The Health Insurance Portability and Accountability Act, also known as HIPAA, is a federal law that protects a patient’s right to keep certain medical and other health care information private. HIPAA protects information that health care providers put in a patient’s medical record, billing information, and most other health information held by those who must follow federal privacy laws.
Under HIPAA, covered entities must put safeguards in place to protect the privacy of patients’ information, including keeping disclosures to the minimum necessary to accomplish an intended purpose. Violations of HIPAA rules can result in hefty civil and criminal penalties.
One would think that the privacy rules and penalties set for under HIPAA – and common decency – would prevent the gratuitous posting of photos of nursing home residents, but a recent report suggests that this is not so.
Social Media Posts Lead to Criminal Charges
According an article written by public watchdog journalism site ProPublica and published in The Washington Post, “nursing home workers across the country are posting… photos of elderly residents… violating their privacy [and] dignity…” The report states that 35 such nursing home photos (and videos) have been identified, some of which showed residents who were at least partially nude.
Although many of the workers engaging in such deplorable conduct have thus far gotten away with it, criminal charges have been filed against a nursing assistant in California. A health care worker in Ohio was fired after allegedly recording an inappropriate video of an elderly retired church secretary and sharing it on Snapchat. In Massachusetts, elder abuse charges are being pursued against two women who posted several videos of residents on social media.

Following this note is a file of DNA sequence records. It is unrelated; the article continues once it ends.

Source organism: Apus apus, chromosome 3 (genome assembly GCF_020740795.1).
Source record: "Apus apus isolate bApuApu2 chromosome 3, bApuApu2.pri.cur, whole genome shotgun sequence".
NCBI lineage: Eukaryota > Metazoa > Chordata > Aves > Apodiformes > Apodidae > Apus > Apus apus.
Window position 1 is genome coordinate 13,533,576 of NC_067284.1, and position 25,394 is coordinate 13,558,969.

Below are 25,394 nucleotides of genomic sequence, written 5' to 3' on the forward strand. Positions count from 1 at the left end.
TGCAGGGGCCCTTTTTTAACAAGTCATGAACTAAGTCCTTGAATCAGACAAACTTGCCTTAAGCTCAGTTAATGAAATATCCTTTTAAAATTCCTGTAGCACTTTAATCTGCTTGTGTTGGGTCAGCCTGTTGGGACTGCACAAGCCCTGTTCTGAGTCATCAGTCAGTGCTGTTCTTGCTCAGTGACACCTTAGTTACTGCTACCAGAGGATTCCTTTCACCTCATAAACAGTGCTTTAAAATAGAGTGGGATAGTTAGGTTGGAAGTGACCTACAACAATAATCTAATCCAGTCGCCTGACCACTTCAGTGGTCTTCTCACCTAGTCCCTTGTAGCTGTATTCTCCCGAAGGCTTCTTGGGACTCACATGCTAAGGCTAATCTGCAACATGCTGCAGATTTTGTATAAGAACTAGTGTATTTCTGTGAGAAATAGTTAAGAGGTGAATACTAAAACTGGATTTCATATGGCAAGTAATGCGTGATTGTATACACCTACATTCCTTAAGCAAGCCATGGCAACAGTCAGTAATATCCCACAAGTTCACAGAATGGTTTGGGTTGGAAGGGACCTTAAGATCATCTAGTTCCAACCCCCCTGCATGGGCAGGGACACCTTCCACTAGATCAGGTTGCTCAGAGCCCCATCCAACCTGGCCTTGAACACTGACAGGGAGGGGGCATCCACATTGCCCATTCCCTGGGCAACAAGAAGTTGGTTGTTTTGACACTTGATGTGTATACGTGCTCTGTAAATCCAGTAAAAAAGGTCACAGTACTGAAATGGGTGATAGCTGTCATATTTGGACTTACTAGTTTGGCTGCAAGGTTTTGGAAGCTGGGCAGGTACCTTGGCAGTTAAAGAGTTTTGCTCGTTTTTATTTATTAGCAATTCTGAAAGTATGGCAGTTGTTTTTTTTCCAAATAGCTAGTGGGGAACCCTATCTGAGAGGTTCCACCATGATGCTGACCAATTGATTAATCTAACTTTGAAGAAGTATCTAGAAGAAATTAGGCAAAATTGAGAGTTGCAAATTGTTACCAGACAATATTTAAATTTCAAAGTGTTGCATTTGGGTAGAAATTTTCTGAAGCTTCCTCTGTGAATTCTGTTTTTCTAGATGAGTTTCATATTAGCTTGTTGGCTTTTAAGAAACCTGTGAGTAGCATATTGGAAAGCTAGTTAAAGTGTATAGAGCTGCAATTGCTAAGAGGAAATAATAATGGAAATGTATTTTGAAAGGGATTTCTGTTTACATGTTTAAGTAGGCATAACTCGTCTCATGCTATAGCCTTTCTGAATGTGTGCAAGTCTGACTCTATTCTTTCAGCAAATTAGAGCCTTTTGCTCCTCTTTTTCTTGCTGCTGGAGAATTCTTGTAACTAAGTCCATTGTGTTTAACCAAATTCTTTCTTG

A Little Good News Along with the Bad
While such flagrant violations of the privacy and dignity of vulnerable nursing home residents are both cruel and illegal, there is one bit of good news. Since the sharing of pictures and videos leaves a digital trail, there may be more damning evidence available in these types of cases than in many other kinds of nursing home abuse or neglect cases in which there is little, if any, physical evidence.
It is worth noting that cell phone use is discouraged or even forbidden by employees in some nursing homes. Of course, a written policy does not actually prevent health care workers from misbehaving or taking nursing home photos and sharing them with friends. Perhaps, in time, civil litigation and criminal prosecution will end or at least curtail the disgusting practice of taking nursing home photos for amusement.
To Talk to a Kentucky Nursing Home Lawyer
If you have concerns about a loved one’s level of care in a nursing home, assisted living center, or other long-term care facility, you owe it to yourself, your family member, and other residents to speak to an attorney about the situation. The experienced nursing home abuse attorneys at English, Lucas, Priest & Owsley can advise you about your legal rights concerning your loved one’s care, including the right to seek monetary compensation for negligence in a court of law. Contact English, Lucas, Priest and Owsley at (270) 781-6500 for a free consultation. We handle cases throughout south central Kentucky, including Bowling Green, Glasgow, and Brownsville.
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